Hermann Göring

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Related to Herman Goring: Adolf Eichmann, Albert Speer, Erwin Rommel
The following article is from The Great Soviet Encyclopedia (1979). It might be outdated or ideologically biased.

Göring, Hermann


Born Jan. 12, 1893, in Rosenheim, Bavaria; died Oct. 15, 1946, in Nuremberg. One of the main war criminals of fascist Germany.

A pilot in World War I, Goring became a member of the National Socialist (fascist) Party in 1922 and leader of the SA Storm Troops. Equipped with Hitler’s political authority from 1930 and as chairman of the Reichstag (August 1932) he played an active role in the establishment of the fascist dictatorship in 1933, after which he became imperial aviation minister and head of the Prussian government. He was commander of the air force from 1935 and from 1937 the head of one of the largest German industrial concerns—the so-called Goring concern, which grew up as a result of the looting of Hitlerite-occupied countries. Göring was one of the organizers of the fascist terror in Nazi Germany and the territories occupied by it. Appointed marshal of the Reich in 1940, he was condemned to death by the Nuremberg Tribunal, but he committed suicide before the sentence could be executed.


Niurnbergskii protsess nad glavnymi nemetskimi voennymi prestupnikami: Sb. materialov, vols. 1-7. Moscow, 1957-61.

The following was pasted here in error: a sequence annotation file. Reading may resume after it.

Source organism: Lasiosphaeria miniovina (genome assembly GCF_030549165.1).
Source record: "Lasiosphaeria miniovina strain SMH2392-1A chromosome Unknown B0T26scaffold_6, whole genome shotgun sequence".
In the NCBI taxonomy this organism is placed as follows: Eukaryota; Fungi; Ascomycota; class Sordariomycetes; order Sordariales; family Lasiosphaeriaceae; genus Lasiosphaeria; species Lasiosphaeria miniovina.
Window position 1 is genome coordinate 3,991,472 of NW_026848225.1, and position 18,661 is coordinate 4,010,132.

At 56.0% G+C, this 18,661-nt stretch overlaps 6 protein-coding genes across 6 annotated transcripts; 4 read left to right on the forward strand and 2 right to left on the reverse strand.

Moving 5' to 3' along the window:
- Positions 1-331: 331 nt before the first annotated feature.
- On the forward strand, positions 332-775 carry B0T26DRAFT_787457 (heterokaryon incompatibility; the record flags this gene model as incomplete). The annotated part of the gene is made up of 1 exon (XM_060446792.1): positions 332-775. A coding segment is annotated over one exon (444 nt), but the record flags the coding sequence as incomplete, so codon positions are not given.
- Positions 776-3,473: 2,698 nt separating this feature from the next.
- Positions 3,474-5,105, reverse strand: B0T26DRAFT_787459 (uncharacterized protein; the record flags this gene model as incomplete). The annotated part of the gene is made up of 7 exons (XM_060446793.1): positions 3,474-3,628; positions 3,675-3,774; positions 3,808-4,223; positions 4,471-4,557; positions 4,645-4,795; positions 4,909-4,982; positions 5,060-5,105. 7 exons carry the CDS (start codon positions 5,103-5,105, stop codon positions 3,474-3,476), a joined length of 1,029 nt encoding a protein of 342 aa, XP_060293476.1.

Rozanov, G. L. Poslednie dni Gitlera. Moscow, 1961.
Bartel, W. Deutschland in der Zeit der faschistischen Diktatur1933-1945. Berlin, 1956.


The Great Soviet Encyclopedia, 3rd Edition (1970-1979). © 2010 The Gale Group, Inc. All rights reserved.
References in periodicals archive ?
HENCHMEN: Herman Goring, Heinrich Himmler and Josef Goebbels.
As soon as Air Marshal Herman Goring heard that the encirclement of the Allied armies had been completed, he asked to be put in contact with the Fuhrer.
However, when Everton went on a pre-season tour of Germany in the same decade, Blues skipper Dean bravely instructed his players not to give the one-handed salute and despite furious jeers and whistling from the irate Dresden crowd which included Herman Goring and Joachim von Ribbentrop, the visiting players held their nerve and followed the captain's lead.